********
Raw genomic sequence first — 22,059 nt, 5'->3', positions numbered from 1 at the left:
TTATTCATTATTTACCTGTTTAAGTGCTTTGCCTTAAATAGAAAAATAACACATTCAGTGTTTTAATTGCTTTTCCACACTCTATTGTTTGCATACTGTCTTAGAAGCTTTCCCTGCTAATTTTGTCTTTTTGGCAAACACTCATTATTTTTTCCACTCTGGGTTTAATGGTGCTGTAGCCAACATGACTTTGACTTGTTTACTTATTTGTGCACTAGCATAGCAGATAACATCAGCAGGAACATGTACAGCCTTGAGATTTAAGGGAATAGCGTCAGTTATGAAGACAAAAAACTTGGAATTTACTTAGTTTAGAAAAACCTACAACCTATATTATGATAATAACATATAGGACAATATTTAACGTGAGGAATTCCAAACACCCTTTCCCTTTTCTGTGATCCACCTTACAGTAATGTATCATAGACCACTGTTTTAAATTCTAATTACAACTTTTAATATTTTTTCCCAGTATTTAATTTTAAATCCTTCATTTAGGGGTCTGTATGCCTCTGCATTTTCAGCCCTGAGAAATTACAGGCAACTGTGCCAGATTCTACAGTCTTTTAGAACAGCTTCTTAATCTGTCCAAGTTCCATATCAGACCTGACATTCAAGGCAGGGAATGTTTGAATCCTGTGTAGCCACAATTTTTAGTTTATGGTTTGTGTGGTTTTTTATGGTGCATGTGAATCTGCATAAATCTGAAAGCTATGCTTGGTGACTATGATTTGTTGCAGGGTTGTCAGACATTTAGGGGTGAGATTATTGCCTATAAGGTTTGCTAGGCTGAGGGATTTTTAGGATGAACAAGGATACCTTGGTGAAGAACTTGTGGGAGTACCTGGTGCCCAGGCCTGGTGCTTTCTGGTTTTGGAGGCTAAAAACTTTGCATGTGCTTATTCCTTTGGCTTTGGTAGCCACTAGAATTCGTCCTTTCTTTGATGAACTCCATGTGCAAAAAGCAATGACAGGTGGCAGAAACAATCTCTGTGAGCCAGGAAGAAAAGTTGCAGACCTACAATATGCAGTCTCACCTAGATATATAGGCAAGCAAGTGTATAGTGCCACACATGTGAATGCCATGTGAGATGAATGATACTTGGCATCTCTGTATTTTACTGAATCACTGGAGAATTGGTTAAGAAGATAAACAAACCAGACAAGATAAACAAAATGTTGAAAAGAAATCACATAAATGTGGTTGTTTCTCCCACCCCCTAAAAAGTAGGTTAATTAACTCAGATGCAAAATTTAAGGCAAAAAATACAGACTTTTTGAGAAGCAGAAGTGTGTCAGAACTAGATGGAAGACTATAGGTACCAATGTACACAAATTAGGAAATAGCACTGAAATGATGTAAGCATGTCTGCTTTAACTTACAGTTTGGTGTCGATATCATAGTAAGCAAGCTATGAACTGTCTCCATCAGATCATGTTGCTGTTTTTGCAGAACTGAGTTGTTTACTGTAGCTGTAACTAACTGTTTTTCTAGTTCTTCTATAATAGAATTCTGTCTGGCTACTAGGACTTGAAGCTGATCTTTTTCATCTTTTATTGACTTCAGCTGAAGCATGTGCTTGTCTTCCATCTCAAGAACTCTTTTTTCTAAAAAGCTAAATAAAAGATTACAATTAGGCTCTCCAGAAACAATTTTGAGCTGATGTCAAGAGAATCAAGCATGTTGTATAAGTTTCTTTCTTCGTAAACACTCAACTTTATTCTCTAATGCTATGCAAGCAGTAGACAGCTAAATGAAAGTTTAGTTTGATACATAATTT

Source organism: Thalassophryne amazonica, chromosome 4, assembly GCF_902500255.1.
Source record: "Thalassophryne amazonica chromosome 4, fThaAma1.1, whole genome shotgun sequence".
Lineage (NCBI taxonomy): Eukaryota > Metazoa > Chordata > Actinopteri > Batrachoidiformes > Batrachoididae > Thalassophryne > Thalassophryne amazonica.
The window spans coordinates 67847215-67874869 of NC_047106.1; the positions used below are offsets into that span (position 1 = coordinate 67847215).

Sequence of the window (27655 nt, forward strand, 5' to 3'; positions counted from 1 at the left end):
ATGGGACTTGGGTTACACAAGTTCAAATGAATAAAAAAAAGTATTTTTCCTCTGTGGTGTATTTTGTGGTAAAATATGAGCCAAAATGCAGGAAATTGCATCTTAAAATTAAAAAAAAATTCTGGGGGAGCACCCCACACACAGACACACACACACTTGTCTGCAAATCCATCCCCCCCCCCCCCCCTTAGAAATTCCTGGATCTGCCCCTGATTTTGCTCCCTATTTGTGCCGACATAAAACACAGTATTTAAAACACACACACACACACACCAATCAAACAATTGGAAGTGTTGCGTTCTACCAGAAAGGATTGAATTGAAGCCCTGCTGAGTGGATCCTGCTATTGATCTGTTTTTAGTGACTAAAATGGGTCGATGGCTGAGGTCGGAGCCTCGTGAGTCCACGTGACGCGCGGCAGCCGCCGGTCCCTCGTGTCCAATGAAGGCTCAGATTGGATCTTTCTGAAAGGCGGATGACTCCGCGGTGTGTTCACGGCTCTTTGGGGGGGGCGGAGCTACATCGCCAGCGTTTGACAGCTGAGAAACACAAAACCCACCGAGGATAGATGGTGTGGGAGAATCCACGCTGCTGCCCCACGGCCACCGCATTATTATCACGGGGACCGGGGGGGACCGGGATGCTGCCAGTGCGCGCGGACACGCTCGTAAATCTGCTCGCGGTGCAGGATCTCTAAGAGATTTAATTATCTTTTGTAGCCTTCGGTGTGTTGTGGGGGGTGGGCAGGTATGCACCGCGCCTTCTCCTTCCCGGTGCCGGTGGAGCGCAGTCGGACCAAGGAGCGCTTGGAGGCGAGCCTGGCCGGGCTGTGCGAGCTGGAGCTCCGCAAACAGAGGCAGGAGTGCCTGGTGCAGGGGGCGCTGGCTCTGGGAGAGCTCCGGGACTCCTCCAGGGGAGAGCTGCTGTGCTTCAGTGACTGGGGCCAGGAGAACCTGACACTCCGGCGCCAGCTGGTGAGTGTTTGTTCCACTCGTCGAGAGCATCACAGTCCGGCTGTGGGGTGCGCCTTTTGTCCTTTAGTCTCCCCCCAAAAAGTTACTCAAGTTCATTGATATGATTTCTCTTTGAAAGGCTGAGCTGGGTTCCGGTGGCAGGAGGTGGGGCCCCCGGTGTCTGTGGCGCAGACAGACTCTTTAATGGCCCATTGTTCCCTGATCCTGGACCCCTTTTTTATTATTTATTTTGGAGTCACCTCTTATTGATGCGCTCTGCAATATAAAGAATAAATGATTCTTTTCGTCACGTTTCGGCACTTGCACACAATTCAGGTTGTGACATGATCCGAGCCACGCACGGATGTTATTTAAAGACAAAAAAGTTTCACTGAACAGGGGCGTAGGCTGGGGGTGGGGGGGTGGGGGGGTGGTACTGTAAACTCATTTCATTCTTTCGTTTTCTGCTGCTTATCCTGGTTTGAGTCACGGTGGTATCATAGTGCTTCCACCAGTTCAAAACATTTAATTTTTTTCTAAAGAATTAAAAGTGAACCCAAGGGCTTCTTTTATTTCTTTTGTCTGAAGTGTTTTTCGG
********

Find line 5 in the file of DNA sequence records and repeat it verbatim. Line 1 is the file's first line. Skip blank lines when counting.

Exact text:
Lineage (NCBI taxonomy): Eukaryota > Metazoa > Chordata > Actinopteri > Batrachoidiformes > Batrachoididae > Thalassophryne > Thalassophryne amazonica.